From today's WaPost:
Sen. David Vitter (R-La.) apologized last night after his telephone number appeared in the phone records of the woman dubbed the "D.C. Madam," making him the first member of Congress to become ensnared in the high-profile case.
If you're unfamiliar with the DC Madam case, here's another snippet:
Pamela Martin and Associates hired college-educated women in their 20s, sending them to male clients in the Washington area who, according to authorities, paid $275 to $300 per sexual encounter. Palfrey said that, so far as she knew, her employees and clients engaged in legal sex play, such as erotic role-playing.
Vitter says that he's changed his ways, and maybe he has. I've long heard rumors that he's a ladies man, but you know how rumors are. Speaking of rumors, it has also been rumored that he wants to run for Governor, though Bobby Jindal is obviously going to be the GOP nominee this time around.
There is another interesting thing about this story: Lately, it has been the elected supporters of presidential campaigns -- not the actual candidates -- who have become embroiled in controversy. Last week, LA Mayor Antonio Villaraigosa (a prominent Hillary supporter) admitted to having an affair with a television reporter. And, of course, Vitter was the first Senator to support Rudy Giuliani's presidential bid. So far, the scandals don't seem to be hurting the person they've endorsed.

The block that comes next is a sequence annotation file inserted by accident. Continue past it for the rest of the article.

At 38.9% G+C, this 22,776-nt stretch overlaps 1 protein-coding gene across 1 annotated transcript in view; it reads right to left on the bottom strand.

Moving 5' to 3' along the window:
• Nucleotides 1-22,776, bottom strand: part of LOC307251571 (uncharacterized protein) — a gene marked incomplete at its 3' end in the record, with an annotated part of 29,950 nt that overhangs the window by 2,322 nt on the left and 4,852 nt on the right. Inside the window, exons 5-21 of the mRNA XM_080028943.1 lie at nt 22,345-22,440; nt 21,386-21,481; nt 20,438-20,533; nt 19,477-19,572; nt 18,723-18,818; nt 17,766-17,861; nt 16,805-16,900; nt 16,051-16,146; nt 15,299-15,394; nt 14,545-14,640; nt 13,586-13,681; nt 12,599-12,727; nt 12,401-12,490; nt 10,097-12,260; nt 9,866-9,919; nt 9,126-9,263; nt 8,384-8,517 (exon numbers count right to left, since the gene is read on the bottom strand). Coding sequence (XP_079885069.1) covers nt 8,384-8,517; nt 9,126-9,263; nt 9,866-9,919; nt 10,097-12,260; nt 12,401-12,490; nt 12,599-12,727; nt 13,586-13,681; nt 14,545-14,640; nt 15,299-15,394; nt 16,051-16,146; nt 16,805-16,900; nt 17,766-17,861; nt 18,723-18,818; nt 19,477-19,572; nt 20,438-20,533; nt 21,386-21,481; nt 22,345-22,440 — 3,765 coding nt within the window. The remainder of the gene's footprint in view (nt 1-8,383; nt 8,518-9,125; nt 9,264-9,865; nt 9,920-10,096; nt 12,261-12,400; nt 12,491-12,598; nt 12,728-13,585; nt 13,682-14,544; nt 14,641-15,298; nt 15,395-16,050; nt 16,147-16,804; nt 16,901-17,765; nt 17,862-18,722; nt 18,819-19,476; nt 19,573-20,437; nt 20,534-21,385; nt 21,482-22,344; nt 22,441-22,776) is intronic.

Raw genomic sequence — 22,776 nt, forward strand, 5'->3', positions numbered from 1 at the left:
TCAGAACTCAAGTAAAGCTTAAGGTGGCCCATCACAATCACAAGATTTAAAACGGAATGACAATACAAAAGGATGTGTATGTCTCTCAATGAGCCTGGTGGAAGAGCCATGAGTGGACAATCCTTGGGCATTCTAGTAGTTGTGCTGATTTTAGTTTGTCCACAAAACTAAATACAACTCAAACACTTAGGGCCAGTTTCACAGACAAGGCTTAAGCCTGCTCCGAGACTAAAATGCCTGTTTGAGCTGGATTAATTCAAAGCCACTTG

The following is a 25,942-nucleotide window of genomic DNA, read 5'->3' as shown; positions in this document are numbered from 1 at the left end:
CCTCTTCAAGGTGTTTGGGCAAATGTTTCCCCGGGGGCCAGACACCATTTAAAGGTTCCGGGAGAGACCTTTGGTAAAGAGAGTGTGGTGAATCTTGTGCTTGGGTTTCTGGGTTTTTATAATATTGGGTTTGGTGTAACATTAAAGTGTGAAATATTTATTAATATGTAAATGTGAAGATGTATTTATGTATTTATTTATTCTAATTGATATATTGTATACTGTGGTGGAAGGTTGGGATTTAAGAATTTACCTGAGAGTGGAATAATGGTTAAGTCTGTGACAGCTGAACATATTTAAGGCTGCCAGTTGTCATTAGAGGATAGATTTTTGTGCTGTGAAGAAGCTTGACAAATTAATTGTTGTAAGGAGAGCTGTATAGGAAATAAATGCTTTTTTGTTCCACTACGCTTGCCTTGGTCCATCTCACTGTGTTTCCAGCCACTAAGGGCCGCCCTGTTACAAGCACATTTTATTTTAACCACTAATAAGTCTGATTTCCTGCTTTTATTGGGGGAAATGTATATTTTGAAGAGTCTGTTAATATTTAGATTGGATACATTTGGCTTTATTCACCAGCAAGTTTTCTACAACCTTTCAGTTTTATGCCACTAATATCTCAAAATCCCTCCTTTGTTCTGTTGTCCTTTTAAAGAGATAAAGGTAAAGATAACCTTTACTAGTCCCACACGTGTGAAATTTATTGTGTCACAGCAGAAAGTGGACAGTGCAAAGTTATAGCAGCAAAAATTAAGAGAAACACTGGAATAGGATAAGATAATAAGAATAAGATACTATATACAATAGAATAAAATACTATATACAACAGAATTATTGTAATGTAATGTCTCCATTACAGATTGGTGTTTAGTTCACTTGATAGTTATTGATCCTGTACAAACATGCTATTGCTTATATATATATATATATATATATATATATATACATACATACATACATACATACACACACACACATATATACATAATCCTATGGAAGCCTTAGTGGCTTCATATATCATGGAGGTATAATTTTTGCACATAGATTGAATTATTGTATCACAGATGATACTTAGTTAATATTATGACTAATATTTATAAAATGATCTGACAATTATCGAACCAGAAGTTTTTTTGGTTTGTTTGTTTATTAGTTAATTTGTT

And who knows it it'll even matter in Louisiana. It is, of course, the state of Huey Long, and (more recently) William Jefferson. And, of course, Edwin Edwards famously bragged that the only way he'd lose an election is if he were caught in bed with a dead girl or a live boy. Since this is neither a dead girl, nor a live boy, the only question is whether or not Vitter is as popular as Edwards.
Interestingly, a story very similar to this played out a few years ago in my hometown of Frederick, MD. In this instance, it was an alderman who was on the list. He lost his job, though he is now a very successful talk show host. His biggest supporter, the mayor, was also voted out of office.
Who knows, maybe Vitter can become a talk show host?
Update: 10:29 - Nice quote here from 1999:
Asked whether she could forgive her husband after an extramarital affair, as Livingston's wife had done, Wendy Vitter told the Times-Picayune: "I'm a lot more like Lorena Bobbitt than Hillary [Clinton]. If he does something like that, I'm walking away with one thing, and it's not alimony, trust me."
One word: ouch!